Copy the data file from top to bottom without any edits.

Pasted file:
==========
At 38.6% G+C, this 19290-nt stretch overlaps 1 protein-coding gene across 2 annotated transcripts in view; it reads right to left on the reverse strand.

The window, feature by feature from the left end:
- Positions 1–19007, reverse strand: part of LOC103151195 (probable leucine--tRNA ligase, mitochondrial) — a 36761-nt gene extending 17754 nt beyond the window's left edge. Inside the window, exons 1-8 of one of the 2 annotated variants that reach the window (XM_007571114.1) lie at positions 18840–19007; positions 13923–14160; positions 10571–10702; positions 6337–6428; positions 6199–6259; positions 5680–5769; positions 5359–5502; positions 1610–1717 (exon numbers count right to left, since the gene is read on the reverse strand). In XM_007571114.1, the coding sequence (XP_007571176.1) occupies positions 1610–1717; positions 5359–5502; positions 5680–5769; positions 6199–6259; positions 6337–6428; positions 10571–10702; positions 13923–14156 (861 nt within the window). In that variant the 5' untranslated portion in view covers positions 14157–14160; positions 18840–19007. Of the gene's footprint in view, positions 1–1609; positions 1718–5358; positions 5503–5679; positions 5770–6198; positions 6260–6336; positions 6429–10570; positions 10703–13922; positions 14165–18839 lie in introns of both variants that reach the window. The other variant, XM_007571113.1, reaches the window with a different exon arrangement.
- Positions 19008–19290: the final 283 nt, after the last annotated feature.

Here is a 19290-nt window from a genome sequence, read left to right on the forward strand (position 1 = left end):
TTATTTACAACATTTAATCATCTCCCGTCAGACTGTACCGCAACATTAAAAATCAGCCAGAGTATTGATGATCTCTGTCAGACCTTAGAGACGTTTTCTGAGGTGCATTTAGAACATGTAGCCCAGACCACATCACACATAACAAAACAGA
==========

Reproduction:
At 38.6% G+C, this 19290-nt stretch overlaps 1 protein-coding gene across 2 annotated transcripts in view; it reads right to left on the reverse strand.

The window, feature by feature from the left end:
- Positions 1–19007, reverse strand: part of LOC103151195 (probable leucine--tRNA ligase, mitochondrial) — a 36761-nt gene extending 17754 nt beyond the window's left edge. Inside the window, exons 1-8 of one of the 2 annotated variants that reach the window (XM_007571114.1) lie at positions 18840–19007; positions 13923–14160; positions 10571–10702; positions 6337–6428; positions 6199–6259; positions 5680–5769; positions 5359–5502; positions 1610–1717 (exon numbers count right to left, since the gene is read on the reverse strand). In XM_007571114.1, the coding sequence (XP_007571176.1) occupies positions 1610–1717; positions 5359–5502; positions 5680–5769; positions 6199–6259; positions 6337–6428; positions 10571–10702; positions 13923–14156 (861 nt within the window). In that variant the 5' untranslated portion in view covers positions 14157–14160; positions 18840–19007. Of the gene's footprint in view, positions 1–1609; positions 1718–5358; positions 5503–5679; positions 5770–6198; positions 6260–6336; positions 6429–10570; positions 10703–13922; positions 14165–18839 lie in introns of both variants that reach the window. The other variant, XM_007571113.1, reaches the window with a different exon arrangement.
- Positions 19008–19290: the final 283 nt, after the last annotated feature.

Here is a 19290-nt window from a genome sequence, read left to right on the forward strand (position 1 = left end):
TTATTTACAACATTTAATCATCTCCCGTCAGACTGTACCGCAACATTAAAAATCAGCCAGAGTATTGATGATCTCTGTCAGACCTTAGAGACGTTTTCTGAGGTGCATTTAGAACATGTAGCCCAGACCACATCACACATAACAAAACAGA